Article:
The second-closest finish in the recent history of a race first run in 1839, Russell, 38, endured a nervous wait for the photo-finish to be confirmed after the pacesetting Pleasant Company’s dramatic late rally on the run-in.
This was Ireland’s day. Uniquely, the first four finishers were all trained in Ireland with the fifth-placed Bryony Frost, and Milansbar, the best of the British challengers at Aintree.
Yet, as Russell saluted his late mother Phyllis who died last month and all those who have supported him in his career before dedicating the win to Ireland’s champion Flat jockey Pat Smullen who is being treated for a tumour, the jockey’s heartfelt words had a special resonance with his one-time North Yorkshire mentor.
He spent two seasons, from 2002 until 2004, with Ferdy Murphy when the trainer’s West Witton yard was a powerhouse of Northern racing, with Truckers Tavern chasing home the legendary Best Mate in the Cheltenham Gold Cup 15 years ago.
Now living in France in semi-retirement where he buys and sells horses, Murphy’s confidence in the young Russell – and long-held believe that this mercurial horseman would win a National – was more than vindicated by this Aintree riding masterclass.
“I had people spotting young horses for me on the point-to-point circuit in Cork,” he told The Yorkshire Post. “It was a very amateur sport then. Now it’s very professional.
“He (Russell) would brilliantly ride horses that had been barely broken. He was getting these half-tonne horses round, winning and educating them from day one. They could do nothing until he rode them. If you came across a horse that Davy had ridden, it was more advanced – and more forward – than any other. That was him.”
When Murphy’s luckless stable jockey Adrian Maguire retired through injury, Cork bloodstock agent Tom O’Mahony had no hesitation in recommending the up-and-coming rider to the trainer.
“I flew to Cork, met Davy and his dad and we shook hands. He said he would start with me the next day. It was a massive change from going point-to-pointing to professional riding, and it took time for him to make the adjustment.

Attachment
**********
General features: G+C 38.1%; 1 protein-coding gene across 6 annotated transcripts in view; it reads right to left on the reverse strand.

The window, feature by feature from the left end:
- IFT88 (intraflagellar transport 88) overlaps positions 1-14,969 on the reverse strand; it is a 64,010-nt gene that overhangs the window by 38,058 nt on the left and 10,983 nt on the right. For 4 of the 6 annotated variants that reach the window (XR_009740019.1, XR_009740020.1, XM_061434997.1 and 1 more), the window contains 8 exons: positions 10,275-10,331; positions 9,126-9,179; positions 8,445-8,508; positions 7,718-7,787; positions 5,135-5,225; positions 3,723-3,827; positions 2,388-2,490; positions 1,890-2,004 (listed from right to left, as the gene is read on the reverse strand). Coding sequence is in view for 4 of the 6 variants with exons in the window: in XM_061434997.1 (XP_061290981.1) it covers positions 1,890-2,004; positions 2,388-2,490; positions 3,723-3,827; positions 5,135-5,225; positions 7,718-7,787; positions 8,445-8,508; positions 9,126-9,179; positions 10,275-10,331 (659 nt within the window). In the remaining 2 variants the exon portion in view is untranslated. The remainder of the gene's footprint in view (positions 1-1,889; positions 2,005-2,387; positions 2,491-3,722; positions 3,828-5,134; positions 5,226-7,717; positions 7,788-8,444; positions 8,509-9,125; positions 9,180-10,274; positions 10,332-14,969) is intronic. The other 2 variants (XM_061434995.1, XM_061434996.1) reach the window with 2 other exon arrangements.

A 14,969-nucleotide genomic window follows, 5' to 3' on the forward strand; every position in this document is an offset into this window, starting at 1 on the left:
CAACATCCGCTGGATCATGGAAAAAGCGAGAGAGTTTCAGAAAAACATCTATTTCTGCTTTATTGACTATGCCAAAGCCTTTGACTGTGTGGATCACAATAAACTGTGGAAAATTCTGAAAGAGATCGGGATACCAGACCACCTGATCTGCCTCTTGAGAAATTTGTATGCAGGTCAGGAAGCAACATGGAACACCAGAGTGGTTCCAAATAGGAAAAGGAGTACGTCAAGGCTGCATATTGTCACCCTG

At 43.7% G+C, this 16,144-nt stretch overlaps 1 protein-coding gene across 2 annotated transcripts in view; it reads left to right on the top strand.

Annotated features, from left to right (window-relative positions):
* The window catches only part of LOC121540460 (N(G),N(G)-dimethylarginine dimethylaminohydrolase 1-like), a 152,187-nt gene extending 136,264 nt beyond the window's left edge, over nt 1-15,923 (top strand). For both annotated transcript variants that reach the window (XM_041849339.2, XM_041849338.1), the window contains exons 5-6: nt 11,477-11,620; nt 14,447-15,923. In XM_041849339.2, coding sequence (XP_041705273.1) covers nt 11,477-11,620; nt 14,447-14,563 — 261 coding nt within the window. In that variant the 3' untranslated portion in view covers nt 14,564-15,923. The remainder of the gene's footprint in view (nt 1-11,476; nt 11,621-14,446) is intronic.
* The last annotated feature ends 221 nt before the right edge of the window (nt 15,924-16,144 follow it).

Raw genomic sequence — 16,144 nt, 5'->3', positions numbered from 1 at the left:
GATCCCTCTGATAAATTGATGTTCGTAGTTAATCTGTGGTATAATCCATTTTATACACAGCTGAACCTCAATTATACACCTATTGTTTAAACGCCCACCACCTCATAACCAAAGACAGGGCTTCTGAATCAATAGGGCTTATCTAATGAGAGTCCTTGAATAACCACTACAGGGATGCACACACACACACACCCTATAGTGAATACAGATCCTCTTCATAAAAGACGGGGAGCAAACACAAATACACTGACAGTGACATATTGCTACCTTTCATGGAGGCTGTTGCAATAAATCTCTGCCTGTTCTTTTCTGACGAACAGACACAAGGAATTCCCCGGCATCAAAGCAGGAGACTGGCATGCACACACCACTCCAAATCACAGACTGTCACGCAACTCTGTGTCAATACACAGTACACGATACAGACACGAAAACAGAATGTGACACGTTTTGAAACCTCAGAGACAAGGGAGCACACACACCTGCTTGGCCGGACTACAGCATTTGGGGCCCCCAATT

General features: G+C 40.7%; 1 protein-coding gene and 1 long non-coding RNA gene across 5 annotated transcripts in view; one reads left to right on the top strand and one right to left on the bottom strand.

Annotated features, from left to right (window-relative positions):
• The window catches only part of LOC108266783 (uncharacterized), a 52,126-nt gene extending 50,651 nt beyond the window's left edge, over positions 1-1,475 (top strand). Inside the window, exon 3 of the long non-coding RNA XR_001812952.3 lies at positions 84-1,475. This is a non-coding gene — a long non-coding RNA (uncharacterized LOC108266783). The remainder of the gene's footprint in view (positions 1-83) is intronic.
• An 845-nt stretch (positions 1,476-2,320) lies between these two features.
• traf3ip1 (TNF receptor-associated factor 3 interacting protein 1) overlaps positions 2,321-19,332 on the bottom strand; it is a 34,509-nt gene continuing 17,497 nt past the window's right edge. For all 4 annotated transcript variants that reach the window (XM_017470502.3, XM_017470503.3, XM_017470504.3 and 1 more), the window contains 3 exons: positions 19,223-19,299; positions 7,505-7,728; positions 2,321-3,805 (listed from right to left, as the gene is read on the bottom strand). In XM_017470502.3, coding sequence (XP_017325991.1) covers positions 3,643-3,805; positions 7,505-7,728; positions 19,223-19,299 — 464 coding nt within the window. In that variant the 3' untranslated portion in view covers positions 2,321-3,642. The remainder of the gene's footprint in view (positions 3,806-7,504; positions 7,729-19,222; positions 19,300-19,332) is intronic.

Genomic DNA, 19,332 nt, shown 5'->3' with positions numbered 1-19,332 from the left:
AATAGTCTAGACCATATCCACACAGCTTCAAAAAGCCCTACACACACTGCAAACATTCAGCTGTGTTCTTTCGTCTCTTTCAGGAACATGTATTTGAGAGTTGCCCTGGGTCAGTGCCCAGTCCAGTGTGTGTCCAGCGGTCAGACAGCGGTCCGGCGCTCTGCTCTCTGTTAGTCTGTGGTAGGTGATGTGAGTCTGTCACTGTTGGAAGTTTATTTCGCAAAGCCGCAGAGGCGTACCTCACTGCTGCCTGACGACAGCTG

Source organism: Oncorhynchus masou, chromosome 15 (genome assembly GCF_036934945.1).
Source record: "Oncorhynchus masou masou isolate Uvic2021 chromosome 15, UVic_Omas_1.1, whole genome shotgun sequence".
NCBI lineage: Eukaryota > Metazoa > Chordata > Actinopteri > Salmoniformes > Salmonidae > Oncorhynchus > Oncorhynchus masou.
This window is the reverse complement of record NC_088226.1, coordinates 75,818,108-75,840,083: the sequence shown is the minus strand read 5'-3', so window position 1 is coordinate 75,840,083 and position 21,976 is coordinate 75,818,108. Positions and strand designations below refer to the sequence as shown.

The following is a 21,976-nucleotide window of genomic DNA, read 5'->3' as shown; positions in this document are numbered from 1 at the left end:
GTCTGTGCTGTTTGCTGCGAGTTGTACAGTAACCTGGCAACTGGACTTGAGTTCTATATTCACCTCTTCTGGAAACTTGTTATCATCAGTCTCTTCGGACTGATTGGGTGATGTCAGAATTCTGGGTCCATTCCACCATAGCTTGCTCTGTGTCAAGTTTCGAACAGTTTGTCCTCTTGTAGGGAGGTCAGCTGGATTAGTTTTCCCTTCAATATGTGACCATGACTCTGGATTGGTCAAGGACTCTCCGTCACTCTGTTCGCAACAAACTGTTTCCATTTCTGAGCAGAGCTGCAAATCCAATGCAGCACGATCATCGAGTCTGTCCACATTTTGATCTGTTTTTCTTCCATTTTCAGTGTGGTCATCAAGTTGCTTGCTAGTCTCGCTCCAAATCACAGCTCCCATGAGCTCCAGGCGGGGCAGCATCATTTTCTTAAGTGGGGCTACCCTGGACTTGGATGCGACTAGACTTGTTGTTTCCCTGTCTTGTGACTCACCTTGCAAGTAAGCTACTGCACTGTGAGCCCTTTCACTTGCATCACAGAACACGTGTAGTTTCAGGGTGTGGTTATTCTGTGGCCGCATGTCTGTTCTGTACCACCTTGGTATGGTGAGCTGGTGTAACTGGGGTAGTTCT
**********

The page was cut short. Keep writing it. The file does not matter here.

“He was a great person to have in the yard. He’d be the first to get the brush out and sweep up if it needed doing. He’d have his breakfast with the other lads who thought it was a great that they were valued by the stable jockey. He was very much a team player and he always helped the underdog.”
The arrangement only ended when Russell’s mother, the driving force behind his career and the forceful woman who ensured he fulfilled his riding career, was first diagnosed with cancer and he chose to return to his native Ireland where his experience here helped him to rise through the ranks.
Yet Murphy and Russell remained firm friends. When the jockey was having a luckless run, the trainer viewed the tapes, suggested some minor changes to his riding technique and he promptly rode three winners at a major meeting in Ireland.
And they enjoyed a number of big race successes – notably Joes Edge’s Cheltenham Festival win in 2007, Naiad Du Misselot’s success at Cheltenham the following March and Kalahari King’s triumph at Punchestown in April 2008.
However, it was Russell’s handling of Joes Edge, a former Scottish National winner, at Aintree in 2006 that stands out. “It started raining on the Friday afternoon and it never stopped all night,” recalled Murphy. “I never slept a wink and I knew chance was gone. It was, however, the most amazing ride for Davy to finish seventh to Numbersixvalverde. From then on, I knew he would win a National and I feel priviliged to have been a small part of it.”
It also explains Russell’s approach to this year’s National. His 14th ride in the race, he did not lose sleep over tactics. He simply rode the diminutive Tiger Roll from fence to fence and provided trainer Gordon Elliott, the new force in Irish racing, with a second win the race.
Even losing his riding irons briefly did not faze him before Tiger Roll took up the running two out and appeared to have the National secured before Pleasant Company’s improbable surge under 21-year-old David Mullins who was victorious two years ago on Rule The World.
Tiger Roll – owned by Ryanair boss Michael O’Leary’s Gigginstown House Stud – is, arguably, the most versatile National Hunt horse of modern times.
The winner of a modest race at Market Rasen in 2013 where a bar has already been renamed in Tiger Roll’s honour, his three Cheltenham festival successes range from the two mile Triumph Hurdle in 2014 to the four mile National Hunt Chase last year and the unique Cross Country race just over four weeks ago.
Described as “a little rat of a thing” by O’Leary, Tiger Roll means the world to Russell who kept his dignity when he was sacked by the Gigginstown boss over the “the most legendary cup of tea in racing” on December 31, 2013.
Now it is Russell’s chosen successor Bryan Cooper who is nowhere as Russell’s riding reaches new heights so he can support his wife and four young children.
Buoyed by Saint Are’s third-place finish last year, he said: “I gained a bit of confidence, and felt maybe I could win the National. I had been thinking, ‘This is impossible to win’, especially when you’ve had 13 goes. They described me as ‘Davy Russell, the race’s oldest jockey’, going to the start and that focuses the mind.
“This exceeds everything else I’ve won because it’s such a hard race to win.
“You dream about it, but thousands of things have to happen in your favour.”